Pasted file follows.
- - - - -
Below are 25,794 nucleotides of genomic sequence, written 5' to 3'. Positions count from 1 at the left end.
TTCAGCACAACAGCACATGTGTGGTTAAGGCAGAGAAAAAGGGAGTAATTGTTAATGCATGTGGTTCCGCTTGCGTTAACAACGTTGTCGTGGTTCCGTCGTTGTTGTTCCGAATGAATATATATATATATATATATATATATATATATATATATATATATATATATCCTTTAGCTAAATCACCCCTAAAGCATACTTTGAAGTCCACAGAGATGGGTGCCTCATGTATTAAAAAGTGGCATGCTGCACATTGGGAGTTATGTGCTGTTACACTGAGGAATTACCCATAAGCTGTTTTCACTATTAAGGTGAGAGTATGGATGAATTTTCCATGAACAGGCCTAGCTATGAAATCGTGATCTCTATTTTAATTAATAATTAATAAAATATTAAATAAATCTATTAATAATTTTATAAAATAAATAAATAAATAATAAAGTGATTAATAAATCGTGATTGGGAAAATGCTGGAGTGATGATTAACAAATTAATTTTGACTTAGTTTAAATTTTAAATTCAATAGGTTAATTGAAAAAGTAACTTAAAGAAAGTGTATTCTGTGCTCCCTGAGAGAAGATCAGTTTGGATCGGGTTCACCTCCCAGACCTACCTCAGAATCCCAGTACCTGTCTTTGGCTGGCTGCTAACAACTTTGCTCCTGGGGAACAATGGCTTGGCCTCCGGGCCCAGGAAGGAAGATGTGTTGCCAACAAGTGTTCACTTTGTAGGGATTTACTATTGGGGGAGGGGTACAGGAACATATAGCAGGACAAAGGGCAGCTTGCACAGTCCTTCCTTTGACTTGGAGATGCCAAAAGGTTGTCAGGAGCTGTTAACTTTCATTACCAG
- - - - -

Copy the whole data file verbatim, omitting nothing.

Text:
Below are 25,794 nucleotides of genomic sequence, written 5' to 3'. Positions count from 1 at the left end.
TTCAGCACAACAGCACATGTGTGGTTAAGGCAGAGAAAAAGGGAGTAATTGTTAATGCATGTGGTTCCGCTTGCGTTAACAACGTTGTCGTGGTTCCGTCGTTGTTGTTCCGAATGAATATATATATATATATATATATATATATATATATATATATATATATATATCCTTTAGCTAAATCACCCCTAAAGCATACTTTGAAGTCCACAGAGATGGGTGCCTCATGTATTAAAAAGTGGCATGCTGCACATTGGGAGTTATGTGCTGTTACACTGAGGAATTACCCATAAGCTGTTTTCACTATTAAGGTGAGAGTATGGATGAATTTTCCATGAACAGGCCTAGCTATGAAATCGTGATCTCTATTTTAATTAATAATTAATAAAATATTAAATAAATCTATTAATAATTTTATAAAATAAATAAATAAATAATAAAGTGATTAATAAATCGTGATTGGGAAAATGCTGGAGTGATGATTAACAAATTAATTTTGACTTAGTTTAAATTTTAAATTCAATAGGTTAATTGAAAAAGTAACTTAAAGAAAGTGTATTCTGTGCTCCCTGAGAGAAGATCAGTTTGGATCGGGTTCACCTCCCAGACCTACCTCAGAATCCCAGTACCTGTCTTTGGCTGGCTGCTAACAACTTTGCTCCTGGGGAACAATGGCTTGGCCTCCGGGCCCAGGAAGGAAGATGTGTTGCCAACAAGTGTTCACTTTGTAGGGATTTACTATTGGGGGAGGGGTACAGGAACATATAGCAGGACAAAGGGCAGCTTGCACAGTCCTTCCTTTGACTTGGAGATGCCAAAAGGTTGTCAGGAGCTGTTAACTTTCATTACCAG